Glomerulocystic disease (GCK) is a rare cystic kidney disease.
Histopathology typically shows normal-sized glomeruli with the enlarged Bowman’s space and tubular cystic changes. A proposed mechanism of glomerular cyst development is stenosis at the glomerulotubular junction but the exact mechanism is still unknown.
- familial nonsyndromic, e.g. autosomal dominant polycystic kidney disease in young infants
- associated with inheritable malformation syndromes, e.g. tuberous sclerosis complex
- syndromic, non-Mendelian, e.g. trisomy 9, 13, or 18
- sporadic, e.g. new mutations
- acquired and dysplastic kidneys, e.g. obstructive uropathy 3
Following syndromic associations have been proposed 4:
- Down syndrome
- asplenia with cardiovascular anomalies
- multiple acyl-CoA dehydrogenase deficiency
- Jeune syndrome
- Marden-Walker syndrome
- maturity-onset diabetes of the young
- Meckel-Gruber syndrome
- medullary cystic kidney disease
- orofaciodigital syndrome - type I
- phocomelia syndrome (Robert/pseudothalidomide syndrome)
- short-rib-polydactyly syndrome
- Smith-Lemli-Opitz’s syndrome
- tuberous sclerosis complex
- Zellweger’s cerebrohepatorenal syndrome
Appearance of the cysts are like any other cyst in the body. However, the cortical distribution will aid in the diagnosis.
Ultrasound usually demonstrates bilateral echogenic kidneys with loss of corticomedullary differentiation 5. Small cortical cysts may be visualized 6.
CT demonstrates bilateral multiple cysts that are hypoattenuating and typically in the subcapsular location 6,7.
MRI shows marked bilateral renal enlargement with multiple small (~1 cm) cortically-based cysts that are T1 low signal and T2 high signal.
The renal cortices have a uniform T1 low signal with a loss of the normal corticomedullary relationship. On T2WI, the cortex shows high signal similar to that of the medulla. These findings probably reflect the predominance of numerous minute cysts in the cortex, which is an important morphologic feature of GCK.
Hypointensity of the renal cortex alone has been described in multiple diseases but cortical hypointensity on T1 with loss of corticomedullary differentiation and numerous/innumerable cortical-based small cysts is considered pathognomic for glomerulocystic disease 6,7.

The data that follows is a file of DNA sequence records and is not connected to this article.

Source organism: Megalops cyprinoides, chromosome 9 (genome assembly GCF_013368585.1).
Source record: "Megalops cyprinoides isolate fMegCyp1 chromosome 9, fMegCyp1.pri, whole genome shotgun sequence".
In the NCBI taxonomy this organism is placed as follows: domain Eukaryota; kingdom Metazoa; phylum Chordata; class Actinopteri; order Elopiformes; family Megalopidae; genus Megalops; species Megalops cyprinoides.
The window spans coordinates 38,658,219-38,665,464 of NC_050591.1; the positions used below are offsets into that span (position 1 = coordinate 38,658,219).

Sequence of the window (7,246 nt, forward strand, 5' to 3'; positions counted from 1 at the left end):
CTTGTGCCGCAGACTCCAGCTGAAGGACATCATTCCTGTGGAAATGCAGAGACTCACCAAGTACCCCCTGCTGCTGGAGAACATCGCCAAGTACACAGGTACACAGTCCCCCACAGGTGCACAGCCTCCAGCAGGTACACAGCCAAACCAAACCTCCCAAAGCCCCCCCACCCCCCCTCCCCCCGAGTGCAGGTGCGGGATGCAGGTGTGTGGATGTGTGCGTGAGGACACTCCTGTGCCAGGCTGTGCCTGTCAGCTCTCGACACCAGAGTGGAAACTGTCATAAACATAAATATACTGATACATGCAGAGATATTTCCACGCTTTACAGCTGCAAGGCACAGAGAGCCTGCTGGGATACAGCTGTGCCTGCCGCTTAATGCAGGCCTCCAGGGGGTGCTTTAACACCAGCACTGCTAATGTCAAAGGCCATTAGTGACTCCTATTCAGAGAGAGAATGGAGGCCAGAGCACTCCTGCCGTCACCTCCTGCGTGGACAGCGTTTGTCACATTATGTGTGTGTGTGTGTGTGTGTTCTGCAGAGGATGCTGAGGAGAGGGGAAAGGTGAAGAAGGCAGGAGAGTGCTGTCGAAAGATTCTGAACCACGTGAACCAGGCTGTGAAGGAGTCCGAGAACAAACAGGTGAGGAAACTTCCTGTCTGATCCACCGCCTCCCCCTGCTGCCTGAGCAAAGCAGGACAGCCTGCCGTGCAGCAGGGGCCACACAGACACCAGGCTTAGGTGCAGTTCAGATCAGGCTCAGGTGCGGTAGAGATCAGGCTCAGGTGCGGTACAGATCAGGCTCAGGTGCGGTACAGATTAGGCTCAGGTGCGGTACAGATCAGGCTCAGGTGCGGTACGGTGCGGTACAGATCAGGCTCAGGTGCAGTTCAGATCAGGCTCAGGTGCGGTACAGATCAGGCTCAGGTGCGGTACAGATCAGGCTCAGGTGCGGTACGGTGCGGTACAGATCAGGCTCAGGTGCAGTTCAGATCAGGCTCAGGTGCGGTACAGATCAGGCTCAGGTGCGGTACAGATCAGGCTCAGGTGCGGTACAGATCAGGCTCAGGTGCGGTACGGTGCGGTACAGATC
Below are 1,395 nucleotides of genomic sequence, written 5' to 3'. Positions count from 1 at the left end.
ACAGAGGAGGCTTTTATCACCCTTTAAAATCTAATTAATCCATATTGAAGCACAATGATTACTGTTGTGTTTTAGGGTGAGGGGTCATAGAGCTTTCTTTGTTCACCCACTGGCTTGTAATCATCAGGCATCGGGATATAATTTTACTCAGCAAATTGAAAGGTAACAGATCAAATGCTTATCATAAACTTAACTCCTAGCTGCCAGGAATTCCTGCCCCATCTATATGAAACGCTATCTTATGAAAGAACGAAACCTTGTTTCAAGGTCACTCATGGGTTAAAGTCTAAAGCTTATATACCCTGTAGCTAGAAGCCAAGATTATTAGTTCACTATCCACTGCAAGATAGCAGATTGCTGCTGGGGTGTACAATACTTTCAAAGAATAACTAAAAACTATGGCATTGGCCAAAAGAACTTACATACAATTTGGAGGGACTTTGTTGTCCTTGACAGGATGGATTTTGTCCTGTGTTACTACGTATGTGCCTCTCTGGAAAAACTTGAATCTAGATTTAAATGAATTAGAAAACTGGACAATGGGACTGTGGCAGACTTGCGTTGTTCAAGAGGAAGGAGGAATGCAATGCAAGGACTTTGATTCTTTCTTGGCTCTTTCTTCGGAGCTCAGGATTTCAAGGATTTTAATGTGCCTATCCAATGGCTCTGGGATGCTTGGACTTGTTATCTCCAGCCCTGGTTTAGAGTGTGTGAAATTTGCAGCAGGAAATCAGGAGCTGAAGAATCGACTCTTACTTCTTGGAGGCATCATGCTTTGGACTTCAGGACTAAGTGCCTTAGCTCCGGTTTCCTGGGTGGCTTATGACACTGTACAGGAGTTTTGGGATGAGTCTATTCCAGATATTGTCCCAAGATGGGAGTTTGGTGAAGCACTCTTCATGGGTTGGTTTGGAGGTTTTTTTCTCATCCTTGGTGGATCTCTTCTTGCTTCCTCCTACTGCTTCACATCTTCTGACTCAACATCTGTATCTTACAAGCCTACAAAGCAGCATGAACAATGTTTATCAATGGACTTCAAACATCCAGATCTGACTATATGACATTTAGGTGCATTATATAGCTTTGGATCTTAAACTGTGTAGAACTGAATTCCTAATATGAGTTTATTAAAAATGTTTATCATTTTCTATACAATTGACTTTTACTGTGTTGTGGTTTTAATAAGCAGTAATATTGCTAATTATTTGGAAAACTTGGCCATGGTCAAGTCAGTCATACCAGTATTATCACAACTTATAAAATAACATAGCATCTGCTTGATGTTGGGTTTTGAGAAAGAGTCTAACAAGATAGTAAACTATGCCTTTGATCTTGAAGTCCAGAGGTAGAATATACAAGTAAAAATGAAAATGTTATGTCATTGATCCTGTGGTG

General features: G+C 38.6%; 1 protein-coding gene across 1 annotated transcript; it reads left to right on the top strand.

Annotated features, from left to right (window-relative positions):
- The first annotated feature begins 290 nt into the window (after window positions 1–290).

History and etymology
In 1941, Roos described an infant with cystic glomeruli who was affected by rickets, and renal failure 1. The term glomerulocystic disease was first coined by Taxy and Filmer 2.
- 1. POLYCYSTIC KIDNEY: REPORT OF A CASE STUDIED BY RECONSTRUCTION. (1941) American Journal of Diseases of Children. 61 (1): 116. doi:10.1001/archpedi.1941.02000070125011
- 2. Taxy JB, Filmer RB. Glomerulocystic kidney. Report of a case. (1976) Archives of pathology & laboratory medicine. 100 (4): 186-8. Pubmed
- 3. Bernstein J. Glomerulocystic kidney disease--nosological considerations. (1993) Pediatric nephrology (Berlin, Germany). 7 (4): 464-70. Pubmed
- 4. Bissler JJ, Siroky BJ, Yin H. Glomerulocystic kidney disease. (2010) Pediatric nephrology (Berlin, Germany). 25 (10): 2049-56; quiz 2056-9. doi:10.1007/s00467-009-1416-2 - Pubmed
- 5. Oliva MR, Borges Oliva MR, Hsing J, Rybicki FJ, Fennessy F, Mortelé KJ, Ros PR. Glomerulocystic kidney disease: MRI findings. (2003) Abdominal imaging. 28 (6): 889-92. doi:10.1007/s00261-009-9574-z - Pubmed
- 6. K. Egashira, Hajime Nakata, O. Hashimoto, K. Kaizu. MR Imaging of Adult Glomerulocystic Kidney Disease. (2010) Acta Radiologica. doi:10.3109/02841859109177558
- 7. Fred E. Avni, Catherine Garel, Marie Cassart, Nicky D’Haene, Michele Hall, Michael Riccabona. Imaging and Classification of Congenital Cystic Renal Diseases. (2012) American Journal of Roentgenology. doi:10.2214/AJR.11.8083?src=recsys